Lack of Linens

Standard

There were yurts in the campground where the Mercantile was located. People could rent the yurts for $85 per night. The yurts were basically glorified tents with wooden floors and furniture. The furniture included a futon that converted from a couch into a double (or maybe a queen) bed, a bunk bed with a double bed on the bottom and a singe on top, a wooden bedside table, and a wooden rocking chair. Unlike the traditional Mongolian dwellings on which these camping structures were based, these yurts had windows with flaps outside that rolled down for privacy. There was no electricity in the yurts–or anywhere in the campground–and no running water within a ten mile radius. The yurts were also without heat. Even so, the half dozen yurts in the campground were booked nearly every weekend and often during the week too.

A green yurt with a brown door is covered with a dusting of snow. Snow is on the ground in the foreground and trees are in the background.
Yurt in the snow

I could understand the appeal. Some people don’t want to sleep on the cold, cold ground. (I sure as heck don’t!) Some people have physical limitations that make sleeping on the ground impossible. Some people are too afraid of spiders, snakes, bugs, and other critters to even contemplate sleeping on the ground with them. The yurts were sort of a middle ground between sleeping in a tent or not going camping at all.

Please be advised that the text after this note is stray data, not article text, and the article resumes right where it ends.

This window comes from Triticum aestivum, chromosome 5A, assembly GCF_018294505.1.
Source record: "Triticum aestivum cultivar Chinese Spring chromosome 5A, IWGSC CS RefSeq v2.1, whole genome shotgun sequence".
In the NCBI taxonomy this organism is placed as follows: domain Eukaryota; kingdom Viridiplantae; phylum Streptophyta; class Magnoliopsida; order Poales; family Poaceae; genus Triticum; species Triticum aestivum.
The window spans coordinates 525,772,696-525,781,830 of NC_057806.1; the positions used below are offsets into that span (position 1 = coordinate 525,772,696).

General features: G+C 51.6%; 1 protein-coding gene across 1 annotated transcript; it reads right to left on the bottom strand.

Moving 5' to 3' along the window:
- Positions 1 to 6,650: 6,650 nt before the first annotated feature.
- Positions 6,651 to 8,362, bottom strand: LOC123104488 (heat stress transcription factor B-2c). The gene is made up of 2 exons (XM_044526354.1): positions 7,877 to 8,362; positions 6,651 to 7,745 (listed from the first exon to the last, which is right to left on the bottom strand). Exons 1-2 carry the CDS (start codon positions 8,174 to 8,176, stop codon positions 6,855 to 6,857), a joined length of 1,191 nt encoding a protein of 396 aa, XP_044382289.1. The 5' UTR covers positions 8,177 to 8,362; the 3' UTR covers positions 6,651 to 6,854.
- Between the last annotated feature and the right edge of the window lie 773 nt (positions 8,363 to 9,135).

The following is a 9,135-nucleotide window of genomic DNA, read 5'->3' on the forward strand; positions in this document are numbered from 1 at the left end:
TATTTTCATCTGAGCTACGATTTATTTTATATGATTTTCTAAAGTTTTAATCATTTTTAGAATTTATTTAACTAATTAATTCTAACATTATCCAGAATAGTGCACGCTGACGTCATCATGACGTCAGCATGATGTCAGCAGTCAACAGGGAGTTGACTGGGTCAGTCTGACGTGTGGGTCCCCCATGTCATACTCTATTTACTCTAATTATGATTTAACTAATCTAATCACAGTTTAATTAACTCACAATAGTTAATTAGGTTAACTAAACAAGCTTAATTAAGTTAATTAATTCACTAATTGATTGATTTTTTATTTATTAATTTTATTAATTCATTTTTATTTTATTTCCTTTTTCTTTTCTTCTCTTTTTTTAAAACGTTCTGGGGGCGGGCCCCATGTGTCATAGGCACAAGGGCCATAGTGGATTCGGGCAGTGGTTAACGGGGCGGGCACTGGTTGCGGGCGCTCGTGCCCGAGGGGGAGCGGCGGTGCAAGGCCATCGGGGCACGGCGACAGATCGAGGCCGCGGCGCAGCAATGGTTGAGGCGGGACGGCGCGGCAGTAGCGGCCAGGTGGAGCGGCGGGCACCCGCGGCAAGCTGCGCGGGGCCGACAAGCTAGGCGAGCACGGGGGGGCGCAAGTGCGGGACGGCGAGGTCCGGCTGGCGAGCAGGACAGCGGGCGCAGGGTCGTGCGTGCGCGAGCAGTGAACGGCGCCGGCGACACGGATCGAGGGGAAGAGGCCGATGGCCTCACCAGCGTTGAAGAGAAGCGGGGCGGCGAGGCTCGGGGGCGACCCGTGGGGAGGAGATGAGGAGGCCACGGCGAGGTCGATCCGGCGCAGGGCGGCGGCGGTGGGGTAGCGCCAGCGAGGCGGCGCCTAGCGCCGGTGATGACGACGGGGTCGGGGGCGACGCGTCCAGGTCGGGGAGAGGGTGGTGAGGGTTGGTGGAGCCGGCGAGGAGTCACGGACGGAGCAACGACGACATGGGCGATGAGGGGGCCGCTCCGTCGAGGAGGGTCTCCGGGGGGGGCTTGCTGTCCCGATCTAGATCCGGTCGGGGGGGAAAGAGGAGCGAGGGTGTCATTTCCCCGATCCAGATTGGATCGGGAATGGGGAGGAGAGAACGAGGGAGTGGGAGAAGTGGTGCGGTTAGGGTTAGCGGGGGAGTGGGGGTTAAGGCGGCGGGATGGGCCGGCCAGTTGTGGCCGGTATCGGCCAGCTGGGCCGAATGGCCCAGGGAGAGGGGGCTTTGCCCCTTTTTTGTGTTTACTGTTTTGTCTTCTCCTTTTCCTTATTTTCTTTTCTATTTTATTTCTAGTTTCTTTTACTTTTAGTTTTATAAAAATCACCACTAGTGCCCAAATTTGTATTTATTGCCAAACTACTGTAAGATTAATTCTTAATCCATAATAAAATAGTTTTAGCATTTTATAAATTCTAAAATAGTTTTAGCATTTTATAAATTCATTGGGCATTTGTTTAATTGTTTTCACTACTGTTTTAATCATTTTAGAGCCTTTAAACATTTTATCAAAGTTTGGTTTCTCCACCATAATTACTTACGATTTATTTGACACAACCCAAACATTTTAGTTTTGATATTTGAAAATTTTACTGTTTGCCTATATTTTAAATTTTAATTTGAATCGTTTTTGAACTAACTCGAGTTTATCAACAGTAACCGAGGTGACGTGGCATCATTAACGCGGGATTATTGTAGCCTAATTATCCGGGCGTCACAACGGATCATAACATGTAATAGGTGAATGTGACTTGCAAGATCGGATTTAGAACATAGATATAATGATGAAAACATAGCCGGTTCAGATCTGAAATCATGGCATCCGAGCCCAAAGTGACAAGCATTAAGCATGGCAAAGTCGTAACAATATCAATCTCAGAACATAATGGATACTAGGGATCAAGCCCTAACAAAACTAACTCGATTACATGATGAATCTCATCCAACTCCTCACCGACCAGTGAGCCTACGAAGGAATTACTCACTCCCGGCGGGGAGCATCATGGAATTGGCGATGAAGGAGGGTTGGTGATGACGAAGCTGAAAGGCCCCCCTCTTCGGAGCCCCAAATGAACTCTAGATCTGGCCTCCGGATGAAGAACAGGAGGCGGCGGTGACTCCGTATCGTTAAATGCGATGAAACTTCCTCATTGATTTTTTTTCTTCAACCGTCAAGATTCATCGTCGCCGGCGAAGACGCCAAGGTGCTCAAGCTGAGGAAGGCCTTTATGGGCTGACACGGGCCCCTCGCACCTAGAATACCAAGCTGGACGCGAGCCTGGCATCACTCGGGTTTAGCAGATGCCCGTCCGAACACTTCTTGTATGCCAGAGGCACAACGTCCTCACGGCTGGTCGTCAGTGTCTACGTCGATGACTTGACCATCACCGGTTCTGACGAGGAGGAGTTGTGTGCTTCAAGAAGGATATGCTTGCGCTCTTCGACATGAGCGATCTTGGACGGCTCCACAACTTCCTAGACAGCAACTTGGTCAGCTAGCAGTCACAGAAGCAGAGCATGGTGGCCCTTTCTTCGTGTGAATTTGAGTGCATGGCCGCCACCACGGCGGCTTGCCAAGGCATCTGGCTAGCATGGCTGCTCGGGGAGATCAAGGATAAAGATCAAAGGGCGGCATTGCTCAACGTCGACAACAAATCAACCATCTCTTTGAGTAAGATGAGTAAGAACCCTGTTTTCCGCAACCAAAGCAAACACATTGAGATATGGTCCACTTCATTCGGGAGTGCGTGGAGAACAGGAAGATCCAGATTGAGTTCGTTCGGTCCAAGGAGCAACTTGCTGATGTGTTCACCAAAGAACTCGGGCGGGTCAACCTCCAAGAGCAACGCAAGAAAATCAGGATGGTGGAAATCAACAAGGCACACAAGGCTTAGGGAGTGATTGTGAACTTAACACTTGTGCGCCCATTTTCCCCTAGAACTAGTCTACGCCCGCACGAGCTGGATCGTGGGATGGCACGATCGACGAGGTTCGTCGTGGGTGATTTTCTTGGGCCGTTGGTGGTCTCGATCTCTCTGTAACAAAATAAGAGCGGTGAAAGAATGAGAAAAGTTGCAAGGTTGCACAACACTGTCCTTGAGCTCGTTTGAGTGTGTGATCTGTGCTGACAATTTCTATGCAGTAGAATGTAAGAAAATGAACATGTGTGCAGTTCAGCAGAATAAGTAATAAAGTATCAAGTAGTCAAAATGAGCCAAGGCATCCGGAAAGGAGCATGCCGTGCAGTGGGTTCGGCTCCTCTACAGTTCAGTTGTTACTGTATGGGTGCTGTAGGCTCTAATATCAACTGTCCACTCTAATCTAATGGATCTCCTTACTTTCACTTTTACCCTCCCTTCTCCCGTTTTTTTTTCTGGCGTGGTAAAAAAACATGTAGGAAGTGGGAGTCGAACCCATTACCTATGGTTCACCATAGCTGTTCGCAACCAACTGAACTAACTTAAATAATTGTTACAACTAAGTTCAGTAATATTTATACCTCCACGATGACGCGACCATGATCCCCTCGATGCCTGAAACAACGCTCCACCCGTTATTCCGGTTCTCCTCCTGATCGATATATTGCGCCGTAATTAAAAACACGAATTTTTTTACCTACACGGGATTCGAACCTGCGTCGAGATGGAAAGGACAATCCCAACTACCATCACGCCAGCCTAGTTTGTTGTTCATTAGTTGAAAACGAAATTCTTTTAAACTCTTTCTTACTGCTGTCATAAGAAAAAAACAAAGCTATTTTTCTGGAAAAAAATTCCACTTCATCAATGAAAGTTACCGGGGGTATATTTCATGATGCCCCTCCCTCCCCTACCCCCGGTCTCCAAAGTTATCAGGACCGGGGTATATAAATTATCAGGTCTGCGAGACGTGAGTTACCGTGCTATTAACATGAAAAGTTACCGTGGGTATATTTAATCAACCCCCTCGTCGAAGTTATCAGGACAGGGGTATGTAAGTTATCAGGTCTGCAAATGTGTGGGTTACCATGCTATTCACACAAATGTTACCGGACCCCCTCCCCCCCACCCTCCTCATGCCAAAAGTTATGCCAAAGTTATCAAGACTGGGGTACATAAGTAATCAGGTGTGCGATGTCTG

Not only were the yurts lacking in electricity, running water, and heat, no linens were provided for the beds. This lack of bedding was a practical consideration. Sheets and blankets and pillow cases would have to be changed between guests, and the nearest place to the campground to do laundry was 25 mountain miles away. Each yurt would need a minimum of two sets of sheets and blankets for each bed so fresh linens would be available even in the event of back-to-back check ins. Someone (probably the already overworked camp host) would have to drive the dirty bedding the 50 mile round trip to the tiny laundromat with one one coin operated washer and one coin operated dryer. That person would likely have to spend a whole day loading linens into washer/out of washer, into dryer/out of dryer, then folding, folding, folding. Providing linens just wasn’t practical, so the yurts were strictly BYOB (Bring Your Own Bedding).